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Posted: 7/1/2010 8:31:18 AM EDT
I've been seeing some .410 pistol barrels that are modified from .44 magnum barrels on gunbrokr lately. Seller says originally a .44 Mag hotshot barrel, chamber lengthened and now it only fires .410. I've been told the reason the .410/.45 barrels(and Judge) are legal is they are a .45 that just happens to work with .410. The modified .44 barrel only fires .410, so rifled or not, wouldn't that make it an unregistered SBS?
Link Posted: 7/1/2010 8:34:30 AM EDT
Tag for info, but I think the rifling has something to do with it.
Link Posted: 7/1/2010 8:41:24 AM EDT
[Last Edit: 7/1/2010 8:43:50 AM EDT by JohnMikerson]
The judge is legal because it has a rifled barrel

these barrel conversions, are they rifled or smooth?

keep in mind the contender has all kinds of exemptions thanks to the ATF tech branch


edit:found it on GB, the barrel is rifled so its 100% legal
Link Posted: 7/1/2010 9:08:02 AM EDT
I want a H&R in 460 S&W mag.....45 lc, 454, 460 and 410....and cheap.  Why has this not been done?
Link Posted: 7/1/2010 9:13:19 AM EDT
Originally Posted By danos660r:
I want a H&R in 460 S&W mag.....45 lc, 454, 460 and 410....and cheap.  Why has this not been done?


Smith may not let the rights to the cal. go yet.  Anything else chambered in it yet?
Link Posted: 7/1/2010 9:34:37 AM EDT
[Last Edit: 7/1/2010 9:35:57 AM EDT by shack357]
Originally Posted By goldeyeslayer:
Originally Posted By danos660r:
I want a H&R in 460 S&W mag.....45 lc, 454, 460 and 410....and cheap.  Why has this not been done?


Smith may not let the rights to the cal. go yet.  Anything else chambered in it yet?


Could also have something to do with the operating pressure-Isn't the .460 somewhere around 65,000 psi? No idea what the .500 runs at. If .460 is enough higher maybe the action won't take it. It would be a fun gun if safe though(I wouldn't mind a double rifle in that caliber if feasible).
As for the rifling, I thought there was more to it than just rifling(multi caliber instead of shotgun only calber).
Maybe I'll buy the barrel then-cheaper than .45/.410 barrels by about $50.
I'd really like to find a good price on a .45-70 barrel first though
ETA-there are some .460 Encore barrels on gunbroker, so maybe it is an issue with the H&R frame not able to withstand the pressure.
Link Posted: 7/1/2010 9:36:34 AM EDT
Originally Posted By shack357:
Originally Posted By goldeyeslayer:
Originally Posted By danos660r:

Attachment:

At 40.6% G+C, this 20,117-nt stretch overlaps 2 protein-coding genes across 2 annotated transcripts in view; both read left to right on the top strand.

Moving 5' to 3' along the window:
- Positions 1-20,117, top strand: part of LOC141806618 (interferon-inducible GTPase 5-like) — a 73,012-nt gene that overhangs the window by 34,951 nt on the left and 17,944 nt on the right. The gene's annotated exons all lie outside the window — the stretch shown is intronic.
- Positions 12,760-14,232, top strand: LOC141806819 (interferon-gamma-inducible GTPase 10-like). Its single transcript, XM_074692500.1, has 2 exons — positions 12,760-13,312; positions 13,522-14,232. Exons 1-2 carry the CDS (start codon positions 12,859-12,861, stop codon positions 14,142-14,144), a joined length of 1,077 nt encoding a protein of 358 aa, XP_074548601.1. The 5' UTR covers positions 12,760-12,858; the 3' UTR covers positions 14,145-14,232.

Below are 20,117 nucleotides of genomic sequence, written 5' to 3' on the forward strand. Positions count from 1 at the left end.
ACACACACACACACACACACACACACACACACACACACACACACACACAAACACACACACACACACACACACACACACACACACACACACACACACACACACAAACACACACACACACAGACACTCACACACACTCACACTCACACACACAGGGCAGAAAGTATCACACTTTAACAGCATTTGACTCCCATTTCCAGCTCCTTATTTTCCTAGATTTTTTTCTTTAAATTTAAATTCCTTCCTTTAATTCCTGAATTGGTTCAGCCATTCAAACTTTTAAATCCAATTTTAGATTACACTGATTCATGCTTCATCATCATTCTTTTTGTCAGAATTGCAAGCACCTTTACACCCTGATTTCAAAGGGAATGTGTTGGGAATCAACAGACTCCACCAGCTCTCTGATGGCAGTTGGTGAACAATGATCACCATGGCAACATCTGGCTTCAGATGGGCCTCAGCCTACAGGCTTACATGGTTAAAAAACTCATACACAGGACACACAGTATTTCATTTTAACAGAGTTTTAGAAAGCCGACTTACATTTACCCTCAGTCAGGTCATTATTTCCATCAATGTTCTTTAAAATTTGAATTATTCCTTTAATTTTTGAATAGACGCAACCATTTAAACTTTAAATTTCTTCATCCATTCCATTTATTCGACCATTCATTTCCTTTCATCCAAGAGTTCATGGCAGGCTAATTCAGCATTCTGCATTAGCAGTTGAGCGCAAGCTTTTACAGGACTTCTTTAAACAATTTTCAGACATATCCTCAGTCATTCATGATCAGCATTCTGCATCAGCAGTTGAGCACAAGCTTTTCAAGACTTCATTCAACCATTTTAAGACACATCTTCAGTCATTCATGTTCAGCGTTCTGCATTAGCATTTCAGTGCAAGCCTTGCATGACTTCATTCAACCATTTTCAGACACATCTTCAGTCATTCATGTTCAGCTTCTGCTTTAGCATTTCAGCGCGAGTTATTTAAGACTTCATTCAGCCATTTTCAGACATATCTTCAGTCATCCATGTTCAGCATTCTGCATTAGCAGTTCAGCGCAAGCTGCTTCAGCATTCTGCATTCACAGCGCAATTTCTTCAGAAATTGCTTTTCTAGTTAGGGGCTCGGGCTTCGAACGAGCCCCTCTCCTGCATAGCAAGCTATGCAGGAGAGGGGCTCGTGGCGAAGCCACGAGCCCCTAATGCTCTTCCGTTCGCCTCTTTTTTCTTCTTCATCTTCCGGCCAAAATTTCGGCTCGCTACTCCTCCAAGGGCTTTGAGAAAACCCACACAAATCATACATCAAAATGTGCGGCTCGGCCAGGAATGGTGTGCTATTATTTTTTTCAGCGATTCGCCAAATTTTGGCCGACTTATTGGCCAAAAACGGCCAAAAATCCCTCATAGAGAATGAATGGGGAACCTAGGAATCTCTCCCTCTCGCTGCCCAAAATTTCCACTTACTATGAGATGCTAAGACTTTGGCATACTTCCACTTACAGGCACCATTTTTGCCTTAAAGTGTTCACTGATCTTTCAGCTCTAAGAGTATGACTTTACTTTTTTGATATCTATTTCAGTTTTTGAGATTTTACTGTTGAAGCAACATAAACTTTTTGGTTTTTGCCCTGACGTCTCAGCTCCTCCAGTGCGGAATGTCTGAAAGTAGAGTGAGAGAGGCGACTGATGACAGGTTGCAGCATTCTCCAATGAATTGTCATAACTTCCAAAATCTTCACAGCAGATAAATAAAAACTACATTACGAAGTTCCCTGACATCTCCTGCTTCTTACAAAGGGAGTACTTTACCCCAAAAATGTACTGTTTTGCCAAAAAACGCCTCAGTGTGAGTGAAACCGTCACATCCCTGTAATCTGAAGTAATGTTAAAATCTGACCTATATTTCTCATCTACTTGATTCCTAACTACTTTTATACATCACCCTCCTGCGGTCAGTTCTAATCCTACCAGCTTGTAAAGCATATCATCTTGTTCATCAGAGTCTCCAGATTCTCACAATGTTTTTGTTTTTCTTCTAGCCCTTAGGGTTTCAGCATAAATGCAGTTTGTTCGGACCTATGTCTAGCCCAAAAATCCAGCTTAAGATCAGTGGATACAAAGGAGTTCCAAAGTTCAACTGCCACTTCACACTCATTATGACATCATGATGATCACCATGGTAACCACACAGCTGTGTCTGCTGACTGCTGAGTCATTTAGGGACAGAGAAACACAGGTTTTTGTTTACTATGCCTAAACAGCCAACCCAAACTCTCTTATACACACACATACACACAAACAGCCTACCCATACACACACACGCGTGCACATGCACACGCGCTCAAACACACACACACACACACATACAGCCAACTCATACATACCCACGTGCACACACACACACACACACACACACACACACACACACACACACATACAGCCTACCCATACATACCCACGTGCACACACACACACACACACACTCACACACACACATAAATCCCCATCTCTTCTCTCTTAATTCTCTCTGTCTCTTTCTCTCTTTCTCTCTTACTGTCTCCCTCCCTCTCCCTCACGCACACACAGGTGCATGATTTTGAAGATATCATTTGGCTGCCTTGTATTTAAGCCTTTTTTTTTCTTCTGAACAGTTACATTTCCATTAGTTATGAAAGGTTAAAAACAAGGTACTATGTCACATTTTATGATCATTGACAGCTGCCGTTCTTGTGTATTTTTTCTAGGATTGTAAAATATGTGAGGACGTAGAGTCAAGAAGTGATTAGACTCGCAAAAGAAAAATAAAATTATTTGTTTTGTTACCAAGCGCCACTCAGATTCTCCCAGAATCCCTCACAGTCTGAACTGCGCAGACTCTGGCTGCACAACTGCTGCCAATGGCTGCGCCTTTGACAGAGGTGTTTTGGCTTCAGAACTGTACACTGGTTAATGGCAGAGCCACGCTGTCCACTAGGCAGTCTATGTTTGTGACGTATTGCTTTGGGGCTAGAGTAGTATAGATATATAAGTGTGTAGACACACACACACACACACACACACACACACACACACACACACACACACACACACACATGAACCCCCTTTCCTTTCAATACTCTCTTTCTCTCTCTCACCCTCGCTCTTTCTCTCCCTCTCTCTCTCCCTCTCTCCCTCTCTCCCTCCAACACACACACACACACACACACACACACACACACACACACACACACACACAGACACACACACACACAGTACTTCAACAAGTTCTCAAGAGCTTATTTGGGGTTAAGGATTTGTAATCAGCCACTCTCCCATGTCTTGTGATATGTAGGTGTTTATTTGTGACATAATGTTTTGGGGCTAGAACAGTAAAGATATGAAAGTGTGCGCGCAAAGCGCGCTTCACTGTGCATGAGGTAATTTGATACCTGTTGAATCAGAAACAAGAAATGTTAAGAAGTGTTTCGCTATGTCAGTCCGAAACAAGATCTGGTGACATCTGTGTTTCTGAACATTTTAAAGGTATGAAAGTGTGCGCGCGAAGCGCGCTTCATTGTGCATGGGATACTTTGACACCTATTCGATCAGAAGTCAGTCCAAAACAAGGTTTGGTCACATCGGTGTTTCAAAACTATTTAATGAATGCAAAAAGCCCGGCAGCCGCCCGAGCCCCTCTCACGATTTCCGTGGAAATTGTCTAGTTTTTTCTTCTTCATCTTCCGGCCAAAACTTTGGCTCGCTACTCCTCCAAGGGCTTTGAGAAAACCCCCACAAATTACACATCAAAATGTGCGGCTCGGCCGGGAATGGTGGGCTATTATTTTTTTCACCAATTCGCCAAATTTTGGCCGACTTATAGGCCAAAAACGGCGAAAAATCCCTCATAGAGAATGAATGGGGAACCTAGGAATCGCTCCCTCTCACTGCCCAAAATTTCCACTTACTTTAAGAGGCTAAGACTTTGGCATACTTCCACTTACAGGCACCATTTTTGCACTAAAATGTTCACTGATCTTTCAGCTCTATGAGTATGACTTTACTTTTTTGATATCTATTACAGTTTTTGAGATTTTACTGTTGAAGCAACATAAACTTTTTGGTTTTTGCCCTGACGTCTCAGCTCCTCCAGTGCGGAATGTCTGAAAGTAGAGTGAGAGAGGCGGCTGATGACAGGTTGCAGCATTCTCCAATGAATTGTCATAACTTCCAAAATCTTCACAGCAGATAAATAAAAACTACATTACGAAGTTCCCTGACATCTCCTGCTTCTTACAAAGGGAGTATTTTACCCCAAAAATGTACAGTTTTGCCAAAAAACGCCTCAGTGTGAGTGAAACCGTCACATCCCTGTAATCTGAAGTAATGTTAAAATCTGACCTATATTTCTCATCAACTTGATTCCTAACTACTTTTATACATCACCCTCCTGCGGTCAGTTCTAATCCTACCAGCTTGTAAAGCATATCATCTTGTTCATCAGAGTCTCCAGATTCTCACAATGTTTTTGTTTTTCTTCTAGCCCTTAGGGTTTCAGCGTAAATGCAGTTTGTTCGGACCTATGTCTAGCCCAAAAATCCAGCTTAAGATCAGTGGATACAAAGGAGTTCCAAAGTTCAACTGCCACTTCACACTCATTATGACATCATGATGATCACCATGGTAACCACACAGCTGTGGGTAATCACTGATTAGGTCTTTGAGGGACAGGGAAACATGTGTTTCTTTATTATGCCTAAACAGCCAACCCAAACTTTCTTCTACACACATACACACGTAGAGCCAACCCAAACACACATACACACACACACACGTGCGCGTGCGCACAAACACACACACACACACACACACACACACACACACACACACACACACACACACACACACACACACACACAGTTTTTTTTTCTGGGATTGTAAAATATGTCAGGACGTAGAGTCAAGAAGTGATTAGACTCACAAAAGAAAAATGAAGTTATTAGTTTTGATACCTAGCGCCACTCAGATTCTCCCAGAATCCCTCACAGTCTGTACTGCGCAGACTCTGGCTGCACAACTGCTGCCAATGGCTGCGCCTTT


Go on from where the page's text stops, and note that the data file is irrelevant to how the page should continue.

I want a H&R in 460 S&W mag.....45 lc, 454, 460 and 410....and cheap.  Why has this not been done?


Smith may not let the rights to the cal. go yet.  Anything else chambered in it yet?


Could also have something to do with the operating pressure-Isn't the .460 somewhere around 65,000 psi? No idea what the .500 runs at. If .460 is enough higher maybe the action won't take it. It would be a fun gun if safe though(I wouldn't mind a double rifle in that caliber if feasible).
As for the rifling, I thought there was more to it than just rifling(multi caliber instead of shotgun only calber).
Maybe I'll buy the barrel then-cheaper than .45/.410 barrels by about $50.
I'd really like to find a good price on a .45-70 barrel first though


My 45/70 wouldn't stay locked.  An empty 45/70 casing at that speed and proximity to the forehead hurts like a bastard.

Link Posted: 7/1/2010 9:49:00 AM EDT
Originally Posted By goldeyeslayer:
Originally Posted By shack357:
Originally Posted By goldeyeslayer:
Originally Posted By danos660r:
I want a H&R in 460 S&W mag.....45 lc, 454, 460 and 410....and cheap.  Why has this not been done?


Smith may not let the rights to the cal. go yet.  Anything else chambered in it yet?


Could also have something to do with the operating pressure-Isn't the .460 somewhere around 65,000 psi? No idea what the .500 runs at. If .460 is enough higher maybe the action won't take it. It would be a fun gun if safe though(I wouldn't mind a double rifle in that caliber if feasible).
As for the rifling, I thought there was more to it than just rifling(multi caliber instead of shotgun only calber).
Maybe I'll buy the barrel then-cheaper than .45/.410 barrels by about $50.
I'd really like to find a good price on a .45-70 barrel first though


My 45/70 wouldn't stay locked.  An empty 45/70 casing at that speed and proximity to the forehead hurts like a bastard.